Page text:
‘The Bling Ring’: Lost generation

June 13, 2013


Imitation is supposed to be the sincerest form of flattery. But what if you want to imitate someone so badly that you’re willing to steal from them? Where does that fall on the sincerity meter?

That’s just one of the issues raised in Sofia Coppola’s drily witty and up-to-the-minute film, “The Bling Ring.” Based on the Vanity Fair account of a group of teen burglars who robbed the homes of stars in the Hollywood Hills, Coppola’s film not only tells their story but burrows deep into a social strata that seems to float just below the surface of everyday consciousness.

Those of us in the reality-based world are aware that social media on the Internet have created an alternate universe, one that exists whether you’re plugged into it or not. Millenials live in worlds of texts, tweets and other postings that their parents have no clue about; even careful, tuned-in parents are not nearly wired enough to keep up.

The parents of the characters in “The Bling Ring” checked out long ago. They’re absentee or they’re simply so self-absorbed that they can’t see their own kids for what they are. That’s true, for example, of the family unit headed by Leslie Mann, who home-schools her daughter Nicki (Emma Watson) and Nicki’s friend Sam (Taissa Farmiga), who she’s sort-of adopted – but Mom’s main textbook is Rhonda Byrne’s “The Secret.”

Nicki and Sam are among the queen bees of a small party-hard clique of friends at a Calabasas high school for underachievers or behavioral problems. The real leader seems to be Rebecca (Katie Chang), a child of divorce who befriends new kid Marc (Israel Broussard) on his first day at the high school.

Rebecca tantalizes Marc with her bad behavior, even as she offers him a friend in a new school who won’t judge him for being gay but not quite out. She, in turn, provides a corrupting influence: When they leave a party together one night, she gets him to join her in checking the doors on parked cars. When they find one unlocked, she quickly searches it for valuables, then moves on. Before long, he’s joined the game. Anyone dumb enough to leave a key in the car will find it missing when they return.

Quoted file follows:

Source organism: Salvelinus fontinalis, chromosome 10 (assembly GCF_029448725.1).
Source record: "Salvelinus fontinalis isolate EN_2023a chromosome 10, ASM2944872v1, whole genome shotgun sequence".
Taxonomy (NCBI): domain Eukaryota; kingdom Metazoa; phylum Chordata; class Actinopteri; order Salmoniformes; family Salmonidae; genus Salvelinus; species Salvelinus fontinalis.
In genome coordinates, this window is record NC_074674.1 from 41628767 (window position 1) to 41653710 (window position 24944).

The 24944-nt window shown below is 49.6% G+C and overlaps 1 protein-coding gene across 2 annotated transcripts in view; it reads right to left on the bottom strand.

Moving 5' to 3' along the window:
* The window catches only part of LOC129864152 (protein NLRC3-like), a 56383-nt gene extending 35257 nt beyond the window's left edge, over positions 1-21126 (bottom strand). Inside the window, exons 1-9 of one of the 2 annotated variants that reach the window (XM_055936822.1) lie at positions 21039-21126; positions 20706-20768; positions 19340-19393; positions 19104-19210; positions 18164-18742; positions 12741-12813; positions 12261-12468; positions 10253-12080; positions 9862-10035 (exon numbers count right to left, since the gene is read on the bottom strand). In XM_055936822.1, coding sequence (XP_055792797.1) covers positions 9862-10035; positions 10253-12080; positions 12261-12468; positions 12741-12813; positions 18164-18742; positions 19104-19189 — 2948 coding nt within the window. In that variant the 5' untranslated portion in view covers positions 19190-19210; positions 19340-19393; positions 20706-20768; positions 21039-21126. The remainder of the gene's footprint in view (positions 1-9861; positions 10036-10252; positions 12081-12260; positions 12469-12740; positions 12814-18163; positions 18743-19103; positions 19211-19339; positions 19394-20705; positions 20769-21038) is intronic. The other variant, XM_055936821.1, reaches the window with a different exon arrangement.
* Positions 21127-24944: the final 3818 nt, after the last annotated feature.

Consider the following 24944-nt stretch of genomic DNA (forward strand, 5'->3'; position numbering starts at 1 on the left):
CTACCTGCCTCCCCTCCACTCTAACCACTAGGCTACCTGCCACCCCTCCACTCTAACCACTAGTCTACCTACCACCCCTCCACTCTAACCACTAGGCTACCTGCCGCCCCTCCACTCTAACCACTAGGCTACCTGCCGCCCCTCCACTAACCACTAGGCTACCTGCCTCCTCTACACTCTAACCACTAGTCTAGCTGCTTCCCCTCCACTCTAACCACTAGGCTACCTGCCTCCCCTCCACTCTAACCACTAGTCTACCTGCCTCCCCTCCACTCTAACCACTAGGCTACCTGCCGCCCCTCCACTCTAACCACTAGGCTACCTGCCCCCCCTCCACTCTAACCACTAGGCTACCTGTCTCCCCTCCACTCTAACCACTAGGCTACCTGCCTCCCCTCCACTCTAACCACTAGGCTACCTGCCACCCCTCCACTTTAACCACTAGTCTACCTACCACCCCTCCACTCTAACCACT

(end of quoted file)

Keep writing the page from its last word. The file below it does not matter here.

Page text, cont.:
Before long, Rebecca is telling Marc stories of her adventures sneaking into the homes of friends she knows aren’t home. When he tells her he has a buddy whose family is out of town, she gets him to take her there. They casually walk in, search the house for valuables and leave with cash, jewelry and the keys to the Porsche sitting in the driveway.

They spend their evenings with their friends, hanging out at the hot clubs in Hollywood, where the stars gather. It’s a world full of people who seem to spend their time looking at their smartphones, or using them to take pictures of other people in the room.

One bored evening, Rebecca tells Marc she’s seen an item on the Internet announcing a party that Paris Hilton will be hosting in Las Vegas that night. A quick scan of the Web produces a street address for Hilton’s Hollywood Hills mansion – at which point they decide to see if they can break in.

They don’t need to; the key is under the mat. This leads to more after-hours forays to unoccupied homes of the rich and famous; the under-age burglars find that most stars carelessly leave a sliding door or a window – or a doggy-door – unlocked.

Before long, this little crime-spree has become the extracurricular activity of choice for this nervy but none-too-bright group. Because they never seem to run into burglar alarms, it’s only much later that they think about little things like security cameras and fingerprints.

Not that the cops need them; these criminals brag to each other online about their exploits and the riches they’ve taken, posting photos on Facebook and elsewhere of themselves wearing the jewels and fashions they’ve stolen from people like Orlando Bloom and Audrina Patridge.

Coppola never comments on how shallow, calculating and narcissistic these characters are. She lets them condemn themselves – and their parents, who seem invisible right up until the cops come knocking on the door – with their delusional and self-serving explanations of who they are and what they’ve been up to.

Ambitions? These particular outlaws seem to want nothing more than to discover the secret to living life as an eternal party, a la Paris Hilton. (Hint: If her last name wasn’t Hilton, she’d be a lot more like you than you think.) Sure, they want a career of some kind – they’d like to be leaders but they have no idea what they want to lead or why.

The humor arises unexpectedly out their blend of naivete and willful ignorance. Yet, like Harmony Korine’s “Spring Breakers” and Baz Luhrmann’s “The Great Gatsby,” this is a film about a world in which the bottom has already dropped out and the partying animals just don’t know it. They’re working harder and harder to have less and less fun.

With her constantly pounding soundtrack beats and a group of characters who act out the definition of the words “aimless” and “self-obsessed,” Coppola tries to engage us in a story of people we should not only NOT care about but who we should actively dislike.

You can’t help but engage. At least I couldn’t.

“The Bling Ring” is like a snapshot of a social order we seldom see, one in which not a single character could answer the question, “What exactly do you think you’re doing?”

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